Web Woman

From Wikipedia, the free encyclopedia
Jump to: navigation, search

"Web Woman" is the primary alias used by Kelly Webster, a fictional character and cartoon superheroine. She is featured on the 19781980 television series Tarzan and the Super 7 by Filmation. Web Woman's voice was provided by actress Linda Gary.

Series format[edit]

The redheaded Kelly is a NASA scientist[1] turned farmer who saves the life of a tall, thin insectoid alien when he is swept into a raging river during a thunderstorm. In gratitude, the alien presents her with a special ring with a black widow "hourglass" design which grants her the powers of the entire insect kingdom. The alien proves to be an agent of the mysterious entity named Scarab, the guardian of the space station Citadel 7, who communicates with her via a huge crystal orb in the secret lair hidden in a cavern beneath her barn. Exactly how she came into contact with Scarab after receiving the ring was not specified in any of the cartoons, but she becomes Web Woman soon afterward. Her transformation from Kelly Webster into Web Woman is brought on by a vocal command, combined with the power of the ring, that is spoken like this:

"Insects of the world...small creatures of the cosmos...lend me your powers--NOW!"

Clothing, allies, and equipment[edit]

The outfit Kelly wears as Web Woman consists of a purple leotard with a "W"-shaped collar, a matching belt, matching boots, and a matching skullcap with an attached antennae-like "W"-shaped black mask. She has a variety of weapons, such as a rope-like "web-line" that unspools from her utility belt and obeys her commands, and the ring can produce sleeping gas, an energy beam that solidifies into a spider web for ensnaring enemies, and an force field of energized webbing.

Web Woman is aided in her missions for Scarab by a cute plump and furry alien with bat-like ears, big buck teeth and large black eyes who responds to the name of "Spinner." While the shrilly-gibbering little space creature is often used for comic relief, he is also an expert mechanic and has the ability to curl up into a ball and roll at high speed so that he can bowl over the enemies Web Woman fights. Together they travel in a spider-shaped, eight-legged flying saucer she calls the "Web-Trac." The Web-Trac can burrow through the ground as easily as it flies through space.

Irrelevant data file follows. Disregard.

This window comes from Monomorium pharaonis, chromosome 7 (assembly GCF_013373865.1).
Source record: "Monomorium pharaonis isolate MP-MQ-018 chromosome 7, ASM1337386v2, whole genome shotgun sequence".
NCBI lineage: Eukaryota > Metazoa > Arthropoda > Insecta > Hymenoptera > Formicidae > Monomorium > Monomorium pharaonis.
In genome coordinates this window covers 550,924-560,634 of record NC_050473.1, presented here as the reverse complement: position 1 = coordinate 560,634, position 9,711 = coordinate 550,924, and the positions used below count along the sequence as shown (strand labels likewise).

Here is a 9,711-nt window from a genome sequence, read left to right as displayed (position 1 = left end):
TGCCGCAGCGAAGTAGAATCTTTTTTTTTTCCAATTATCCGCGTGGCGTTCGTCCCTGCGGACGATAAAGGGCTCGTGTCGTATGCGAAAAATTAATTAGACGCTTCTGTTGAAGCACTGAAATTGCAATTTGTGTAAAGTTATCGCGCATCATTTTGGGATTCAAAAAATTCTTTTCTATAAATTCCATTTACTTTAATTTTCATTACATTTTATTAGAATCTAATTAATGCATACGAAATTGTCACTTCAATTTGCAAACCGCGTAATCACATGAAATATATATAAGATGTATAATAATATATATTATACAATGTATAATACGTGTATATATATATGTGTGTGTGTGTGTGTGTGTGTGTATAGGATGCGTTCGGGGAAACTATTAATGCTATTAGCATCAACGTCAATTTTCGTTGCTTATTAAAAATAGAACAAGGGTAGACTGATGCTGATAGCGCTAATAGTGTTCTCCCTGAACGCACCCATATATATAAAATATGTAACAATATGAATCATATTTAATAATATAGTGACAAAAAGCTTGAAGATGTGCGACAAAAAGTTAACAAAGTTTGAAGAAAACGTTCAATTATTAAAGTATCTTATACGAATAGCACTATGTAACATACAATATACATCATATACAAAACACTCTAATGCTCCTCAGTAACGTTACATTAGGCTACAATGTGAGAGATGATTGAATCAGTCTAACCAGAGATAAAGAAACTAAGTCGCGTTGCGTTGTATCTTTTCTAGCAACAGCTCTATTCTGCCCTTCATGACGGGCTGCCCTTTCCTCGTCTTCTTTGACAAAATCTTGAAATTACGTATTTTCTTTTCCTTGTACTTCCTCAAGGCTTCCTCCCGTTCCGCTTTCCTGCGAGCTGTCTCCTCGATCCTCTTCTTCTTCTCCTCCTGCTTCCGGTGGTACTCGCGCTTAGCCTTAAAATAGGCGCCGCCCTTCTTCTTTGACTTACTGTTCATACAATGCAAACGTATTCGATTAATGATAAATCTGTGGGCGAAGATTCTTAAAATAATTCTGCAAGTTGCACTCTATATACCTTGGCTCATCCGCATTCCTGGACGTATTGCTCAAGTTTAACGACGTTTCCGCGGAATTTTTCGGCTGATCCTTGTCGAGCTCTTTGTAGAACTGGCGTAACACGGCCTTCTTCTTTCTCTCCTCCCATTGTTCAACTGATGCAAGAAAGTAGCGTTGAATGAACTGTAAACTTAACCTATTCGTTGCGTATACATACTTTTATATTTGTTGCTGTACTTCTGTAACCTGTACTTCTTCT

Enemies[edit]

Web Woman heeds the Web Call from Scarab to fight such enemies as Dr. Abyss, Madame Macabre, Dr. Jack Frankenstein, Rax, Dr. Despair, Mr. Perfect, and Tsetse.

Episodes[edit]

  1. "The Rainmaker"
  2. "The Eye of the Fly"
  3. "The World Within"
  4. "Madame Macabre's Calamity Circus"
  5. "Red Snails at Sunset"
  6. "Send in the Clones"
  7. "The Sun Thief"
  8. "Dr. Despair and the Mood Machine"
  9. "The Perfect Crime"
  10. "The Lady in the Lamp"

Parallels to other comics characters[edit]

DC Comics[edit]

Web Woman's origin, that of a Terrestrial human saving the life of an alien whose reward to the human is a grant of super-human powers, usually through an alien artifact of some sort, is a parallel of that of the DC Comics character Lana Lang, during the Silver Age Of Comics, becoming a crusader who used the primary alias of "The Insect Queen"[citation needed] and was featured in the pages of Superboy, a comic-book series that dealt with the adventures of Superman when he was a boy.[volume & issue needed] It is also similar, though not identical, to that of Harold "Hal" Jordan becoming the Green Lantern in the Silver Age Of Comics. (It is not identical because Jordan's benefactor, Abin Sur, died just after he had benefitted Jordan.)[volume & issue needed]

Marvel[edit]

Web Woman's primary alias, real name, origin story, and list of abilities and equipment all had to be revised after Marvel Comics learned of Filmation Associates's plans and rather hastily created Spider-Woman, real name Jessica Drew, in the pages of Marvel Spotlight[volume & issue needed] to seize ownership of the copyright.

References[edit]

  1. ^ Scheimer, Lou and Mangels, Andy, Lou Scheimer: Creating the Filmation Generation, TwoMorrows Publishing, 2012, p 153

External links[edit]